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State surges resources to Laredo, Lubbock as health officials urge Texans to continue COVID-19 precautions


AUSTIN (Nexstar) — The state is starting the week by sending more resources to those hit hard by COVID-19, including a new alternate care site in Lubbock and expanding an existing treatment infusion center in Austin.

Just days ago, the state sent 470 medical personnel and more supplies to Laredo, after the city quickly became the state’s biggest hotspot.

As of Jan. 24, COVID-19 patients make up 56% of the people being treated in the region’s hospitals, far exceeding the state’s warning-flag metric of 15% that rolls back business capacity.

“The reality is that our ability to create space, for COVID-19 patients is being outpaced by the viral spread in our community,” the city’s health authority Dr. Victor Trevino said last week.

Other areas of Texas are suffering, too. In Abilene, local hospitals are out of intensive care unit beds. That means trouble for rural hospitals in the region.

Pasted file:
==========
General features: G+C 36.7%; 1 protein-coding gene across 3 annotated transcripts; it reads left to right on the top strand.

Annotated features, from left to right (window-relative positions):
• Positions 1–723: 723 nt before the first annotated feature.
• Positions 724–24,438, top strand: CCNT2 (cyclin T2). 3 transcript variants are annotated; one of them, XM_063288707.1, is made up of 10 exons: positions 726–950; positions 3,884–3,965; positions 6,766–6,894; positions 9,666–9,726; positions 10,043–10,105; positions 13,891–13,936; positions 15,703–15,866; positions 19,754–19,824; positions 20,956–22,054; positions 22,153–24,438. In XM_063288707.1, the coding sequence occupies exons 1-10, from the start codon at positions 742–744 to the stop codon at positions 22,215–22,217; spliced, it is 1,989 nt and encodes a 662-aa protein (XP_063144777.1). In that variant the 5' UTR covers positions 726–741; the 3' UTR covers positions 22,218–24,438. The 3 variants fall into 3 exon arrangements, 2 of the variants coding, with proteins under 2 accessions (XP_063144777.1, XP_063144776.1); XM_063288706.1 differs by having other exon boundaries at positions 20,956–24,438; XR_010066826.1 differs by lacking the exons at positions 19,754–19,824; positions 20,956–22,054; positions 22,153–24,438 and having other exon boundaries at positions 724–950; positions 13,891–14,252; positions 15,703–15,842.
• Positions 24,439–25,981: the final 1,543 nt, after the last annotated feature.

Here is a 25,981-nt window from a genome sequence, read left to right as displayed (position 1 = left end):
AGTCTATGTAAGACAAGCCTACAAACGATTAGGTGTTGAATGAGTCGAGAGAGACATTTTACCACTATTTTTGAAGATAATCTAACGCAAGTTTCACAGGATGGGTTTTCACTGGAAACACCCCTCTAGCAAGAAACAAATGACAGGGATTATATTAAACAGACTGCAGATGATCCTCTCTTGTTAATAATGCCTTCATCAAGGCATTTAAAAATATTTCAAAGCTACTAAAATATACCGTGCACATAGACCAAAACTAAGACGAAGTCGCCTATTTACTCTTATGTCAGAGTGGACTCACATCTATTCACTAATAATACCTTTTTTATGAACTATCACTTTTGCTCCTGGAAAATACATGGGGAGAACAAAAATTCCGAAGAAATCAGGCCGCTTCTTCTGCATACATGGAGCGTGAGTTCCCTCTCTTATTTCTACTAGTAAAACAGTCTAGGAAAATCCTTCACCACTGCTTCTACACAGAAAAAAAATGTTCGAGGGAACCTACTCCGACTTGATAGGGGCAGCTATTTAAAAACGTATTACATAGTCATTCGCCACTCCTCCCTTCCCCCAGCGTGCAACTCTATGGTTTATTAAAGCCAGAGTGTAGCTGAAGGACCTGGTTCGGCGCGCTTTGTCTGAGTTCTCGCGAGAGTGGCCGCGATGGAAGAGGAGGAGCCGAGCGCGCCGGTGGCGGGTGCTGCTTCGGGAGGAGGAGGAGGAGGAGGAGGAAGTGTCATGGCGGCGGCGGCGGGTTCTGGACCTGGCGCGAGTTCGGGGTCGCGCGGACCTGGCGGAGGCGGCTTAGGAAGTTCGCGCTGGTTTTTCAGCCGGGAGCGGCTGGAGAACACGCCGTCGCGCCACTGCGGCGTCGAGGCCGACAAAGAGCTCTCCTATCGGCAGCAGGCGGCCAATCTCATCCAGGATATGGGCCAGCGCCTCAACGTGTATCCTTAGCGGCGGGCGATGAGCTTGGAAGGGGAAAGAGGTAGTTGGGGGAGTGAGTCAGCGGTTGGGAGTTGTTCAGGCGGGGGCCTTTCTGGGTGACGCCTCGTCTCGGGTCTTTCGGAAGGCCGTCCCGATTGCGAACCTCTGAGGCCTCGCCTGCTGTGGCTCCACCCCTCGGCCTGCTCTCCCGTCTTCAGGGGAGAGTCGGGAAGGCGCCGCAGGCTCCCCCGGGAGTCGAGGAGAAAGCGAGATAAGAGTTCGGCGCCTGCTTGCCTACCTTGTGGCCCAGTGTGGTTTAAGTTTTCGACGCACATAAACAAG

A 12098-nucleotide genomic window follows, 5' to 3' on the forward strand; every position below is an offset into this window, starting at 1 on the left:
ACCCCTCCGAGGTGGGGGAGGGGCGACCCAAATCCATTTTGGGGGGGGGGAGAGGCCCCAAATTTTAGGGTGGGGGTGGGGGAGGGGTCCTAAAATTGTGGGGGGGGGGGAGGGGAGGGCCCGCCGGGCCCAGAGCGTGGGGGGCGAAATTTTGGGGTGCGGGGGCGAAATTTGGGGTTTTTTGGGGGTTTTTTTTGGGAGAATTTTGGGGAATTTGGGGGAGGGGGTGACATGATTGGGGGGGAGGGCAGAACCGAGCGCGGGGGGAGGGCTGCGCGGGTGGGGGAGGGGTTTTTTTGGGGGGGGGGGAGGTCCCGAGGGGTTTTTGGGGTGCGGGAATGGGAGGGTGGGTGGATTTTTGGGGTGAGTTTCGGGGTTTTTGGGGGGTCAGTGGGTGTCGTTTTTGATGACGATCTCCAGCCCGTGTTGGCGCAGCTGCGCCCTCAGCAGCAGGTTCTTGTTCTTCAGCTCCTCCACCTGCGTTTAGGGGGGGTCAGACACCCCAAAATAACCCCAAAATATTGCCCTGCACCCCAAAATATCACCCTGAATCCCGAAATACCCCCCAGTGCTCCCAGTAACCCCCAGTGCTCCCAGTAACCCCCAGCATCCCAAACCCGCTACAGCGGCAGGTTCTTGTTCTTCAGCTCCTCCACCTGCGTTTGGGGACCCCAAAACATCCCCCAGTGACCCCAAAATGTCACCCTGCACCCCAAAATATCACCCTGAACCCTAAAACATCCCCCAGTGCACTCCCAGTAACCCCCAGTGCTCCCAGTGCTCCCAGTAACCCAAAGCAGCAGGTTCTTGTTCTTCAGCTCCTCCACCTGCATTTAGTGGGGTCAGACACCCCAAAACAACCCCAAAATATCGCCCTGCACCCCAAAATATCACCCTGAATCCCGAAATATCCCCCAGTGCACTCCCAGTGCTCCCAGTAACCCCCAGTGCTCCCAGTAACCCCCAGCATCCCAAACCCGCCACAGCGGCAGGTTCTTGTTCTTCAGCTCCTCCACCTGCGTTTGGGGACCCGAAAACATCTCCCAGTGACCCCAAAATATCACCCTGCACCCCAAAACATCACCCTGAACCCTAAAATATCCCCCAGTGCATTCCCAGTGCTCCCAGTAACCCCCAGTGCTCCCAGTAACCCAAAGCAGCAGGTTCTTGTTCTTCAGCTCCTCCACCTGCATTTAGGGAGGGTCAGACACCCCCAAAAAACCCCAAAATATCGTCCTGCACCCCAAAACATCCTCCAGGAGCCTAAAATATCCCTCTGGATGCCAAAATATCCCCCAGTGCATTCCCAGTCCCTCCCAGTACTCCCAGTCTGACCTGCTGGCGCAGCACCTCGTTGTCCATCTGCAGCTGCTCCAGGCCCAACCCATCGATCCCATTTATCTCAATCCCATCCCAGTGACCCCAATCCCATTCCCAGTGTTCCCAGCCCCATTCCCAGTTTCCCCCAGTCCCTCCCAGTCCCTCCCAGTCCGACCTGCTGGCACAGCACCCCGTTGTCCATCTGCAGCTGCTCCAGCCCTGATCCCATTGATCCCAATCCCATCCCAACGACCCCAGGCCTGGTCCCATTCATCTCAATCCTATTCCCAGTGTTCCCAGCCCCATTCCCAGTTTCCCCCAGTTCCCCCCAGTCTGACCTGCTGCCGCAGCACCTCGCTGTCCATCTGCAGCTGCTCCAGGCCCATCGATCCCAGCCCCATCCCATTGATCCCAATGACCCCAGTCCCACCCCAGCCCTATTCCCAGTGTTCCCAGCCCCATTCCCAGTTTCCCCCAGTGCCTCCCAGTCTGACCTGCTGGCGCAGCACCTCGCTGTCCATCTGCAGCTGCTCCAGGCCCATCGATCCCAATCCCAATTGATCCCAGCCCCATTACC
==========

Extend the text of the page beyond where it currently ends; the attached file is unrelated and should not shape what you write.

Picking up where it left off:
“There’s nowhere to transfer them,” Haskell Memorial CEO Chris Strickland explained. His small hospital usually cannot take ICU patients, but right now, there’s nowhere else to send them.

“Our entire last year we had four deaths all year. So for us to have six deaths in a row six days in a row has been devastating,” Strickland said.

Meanwhile, there are signs of improvement in former COVID-19 hotspot, Amarillo.

“Our numbers are starting to improve here,” Dr. Scott Milton, an infectious disease specialist with Texas Tech Physicians, explained Monday.

He attributes that success partly to vaccinations, which Amarillo leads the nation in right now, according to data from Covid ActNow. But, he said Texans need to stay vigilant until more of the state has received a vaccine.

“We’re starting to probably see some benefit from vaccination, we’re probably better about masking, and have been better probably about doing some of those social distancing things,” Milton said these precautions need to continue.

“We’re not in the clear,” Dr. Milton added.

That’s something the Laredo health authority wants Texans to take seriously, too.

“It has to start with personal choice and responsibility. And the belief that the preservation of life comes before socializing, playing high context sports and other high-risk activities,” Trevino said.

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